3 years ago, Mike emailed me out of the blue, and his email began:
As you know, I’m just starting my journey into SEO and man, there’s a lot to learn out there…
1) Please give me your background and let us know what you do for a living (with links).
First let me say, thanks so much for having me. What do I do for a living? Well, I’m the Senior SEO at SwellPath in Portland, OR. I absolutely love SEO and can’t think of anything I’d rather do. My background is, if you go back really far, in writing and research (History major in college), but more recently, it’s in web development and design.
I really just fell into this whole internet-as-a-profession thing. Shortly after I graduated college with a BA in History, I realized I didn’t really want to do anything in that field. My buddy worked at MySpace in Beverly Hills and hooked me up with an interview, which soon turned into a job. It was in customer support, since I didn’t know jack about web development, but being in customer support afforded me a lot of free time. Ever remember getting hold of a support person at MySpace? Yeah. Me neither.
I ended up making friends with some MySpace developers who sparked my interest in actually building stuff on the web. The encouraged me to install WordPress and start tweaking themes to get my feet wet. As soon as I did, I loved it! Digging into the code and figuring out how the web actually worked fascinated me like nothing I’d ever been exposed to before. When the opportunity came up months later to join a small startup as a web dev helper monkey/content manager/SEO assistant, I jumped on it. The next few years were a whirlwind that included freelancing, moving to Portland from LA, working as an in-house website manager for a yoga studio, finally landing a job at a real web agency, and eventually joining up at SwellPath as a junior search analyst. Now I’m running the SEO department over there and have the honor of speaking at both SMX East and at an SEMpdx event. What a journey!
I hope that wasn’t too long-winded.
2) What is semantic markup, and why should we care?
Semantic markup gets me geeked like no other. The movement for a semantic web centers on taking the relative mess of unorganized data that makes up most web pages and making it easily findable and understandable using common data formats or vocabularies. At the moment, there are various options for semantic markup (schema.org, microformats, RDFa, data-vocabulary.org, GoodRelations, etc.), but my favorite is schema.org. It annoys me a little that there are so many options for semantic markup because there’s this looming possibility, in my mind, where enough disparate vocabularies pop up that it basically negates this entire effort to use common data formats.
Let me rip myself out of the technical aspect, though (it’s a challenge), and explain what that actually means for marketers and webmasters. Semantic markup allows us to make all of our content easily accessible to everything from search engines to web applications. Basically, we can use semantic markup on video content, product reviews and ratings, location and contact information, business/organization details, authorship attributes, recipes, product info, medical conditions, and much more so that it’s super-easy for search engines to understand. This then allows them to take our structured data and do cool things with it, like display these amazing-looking (and CTR-boosting) rich snippets in search results.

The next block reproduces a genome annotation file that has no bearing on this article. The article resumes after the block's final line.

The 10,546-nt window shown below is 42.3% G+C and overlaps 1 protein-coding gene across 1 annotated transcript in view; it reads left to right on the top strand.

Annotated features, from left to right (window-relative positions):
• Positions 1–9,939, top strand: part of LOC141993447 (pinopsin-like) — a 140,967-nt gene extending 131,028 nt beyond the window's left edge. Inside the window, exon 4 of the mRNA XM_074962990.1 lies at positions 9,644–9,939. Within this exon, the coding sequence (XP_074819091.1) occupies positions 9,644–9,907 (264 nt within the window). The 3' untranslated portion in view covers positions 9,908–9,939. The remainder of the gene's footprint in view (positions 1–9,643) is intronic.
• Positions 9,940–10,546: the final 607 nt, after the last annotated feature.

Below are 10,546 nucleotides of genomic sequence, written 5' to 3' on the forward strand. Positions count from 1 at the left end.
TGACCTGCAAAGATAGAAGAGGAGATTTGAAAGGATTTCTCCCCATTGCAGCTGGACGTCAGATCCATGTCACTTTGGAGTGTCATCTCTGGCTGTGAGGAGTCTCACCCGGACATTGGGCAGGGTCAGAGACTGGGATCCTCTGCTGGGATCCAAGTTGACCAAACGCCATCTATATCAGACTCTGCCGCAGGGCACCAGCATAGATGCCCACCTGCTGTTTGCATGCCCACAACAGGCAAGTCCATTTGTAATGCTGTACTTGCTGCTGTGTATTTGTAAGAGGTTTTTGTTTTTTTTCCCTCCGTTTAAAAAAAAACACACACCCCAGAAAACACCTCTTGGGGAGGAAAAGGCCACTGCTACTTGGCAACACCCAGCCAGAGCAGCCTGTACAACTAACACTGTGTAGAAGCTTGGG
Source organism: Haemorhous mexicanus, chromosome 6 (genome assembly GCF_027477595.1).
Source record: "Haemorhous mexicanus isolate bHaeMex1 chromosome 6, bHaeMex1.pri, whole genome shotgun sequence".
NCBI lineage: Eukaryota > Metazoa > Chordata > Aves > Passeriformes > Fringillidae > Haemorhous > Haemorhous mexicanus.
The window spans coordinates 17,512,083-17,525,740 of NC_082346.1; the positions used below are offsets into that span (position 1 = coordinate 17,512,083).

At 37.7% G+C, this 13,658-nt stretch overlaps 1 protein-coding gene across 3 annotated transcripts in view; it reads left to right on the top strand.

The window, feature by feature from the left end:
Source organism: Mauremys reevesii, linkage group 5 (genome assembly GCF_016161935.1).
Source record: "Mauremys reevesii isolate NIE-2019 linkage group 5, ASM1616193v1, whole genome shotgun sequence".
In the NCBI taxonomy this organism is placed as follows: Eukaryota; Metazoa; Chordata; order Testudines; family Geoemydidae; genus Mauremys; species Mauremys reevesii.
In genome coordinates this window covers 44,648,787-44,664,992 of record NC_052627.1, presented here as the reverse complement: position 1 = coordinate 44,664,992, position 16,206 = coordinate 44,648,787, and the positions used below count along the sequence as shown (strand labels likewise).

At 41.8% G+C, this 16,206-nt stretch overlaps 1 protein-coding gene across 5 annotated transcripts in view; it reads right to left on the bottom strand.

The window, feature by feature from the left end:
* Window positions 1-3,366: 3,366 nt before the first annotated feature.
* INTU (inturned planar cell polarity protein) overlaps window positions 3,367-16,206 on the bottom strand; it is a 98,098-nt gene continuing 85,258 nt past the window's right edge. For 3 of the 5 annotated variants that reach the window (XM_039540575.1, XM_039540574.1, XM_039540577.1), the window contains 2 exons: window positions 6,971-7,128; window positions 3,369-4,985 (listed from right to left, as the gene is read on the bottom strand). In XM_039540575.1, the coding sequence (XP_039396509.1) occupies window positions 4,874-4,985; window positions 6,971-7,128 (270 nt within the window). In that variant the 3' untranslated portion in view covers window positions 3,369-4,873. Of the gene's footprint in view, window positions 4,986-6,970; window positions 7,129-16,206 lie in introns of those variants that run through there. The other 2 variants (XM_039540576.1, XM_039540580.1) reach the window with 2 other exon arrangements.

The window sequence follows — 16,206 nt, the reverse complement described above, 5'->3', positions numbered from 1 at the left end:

3) What are the SEO Benefits of utilizing Google Plus?
The SEO benefits of using Google+ are many (and will only increase in the future). Google realized years ago that they needed to start paying attention to what people were sharing on social, and how they were sharing it, if they wanted to continue to deliver the best content to searchers. Having Google+ as a social network is awesome for that because they now have a direct stream of social data that they can evaluate and use to improve search. When users start +1ing a site, that’s a pretty good indicator of value, and you could really argue that that’s just as good or a better quality indicator than backlinks. Of course, just like links, +1s and shares are going to need to be qualified so that high-authority people have more weight behind their recommendation and spam profiles have little-to-no weight.
So, one of the big SEO benefits of Google+ is the power of a +1. When someone +1s a page, that page is going to rank better in the personal (i.e., logged in) search results of anyone they’re connected to. That can even extend out to second-degree connections in some cases. Considering that a lot of websites these days are getting 10-20% of their organic Google traffic from logged-in users, the potential there is huge. Honestly, based on conversations I’ve been having with non-search marketers, there is still a lot of unrealized opportunity here as well. Getting more and more people on board with Google +1 buttons and spreading awareness about how that impacts sites is a personal goal of mine.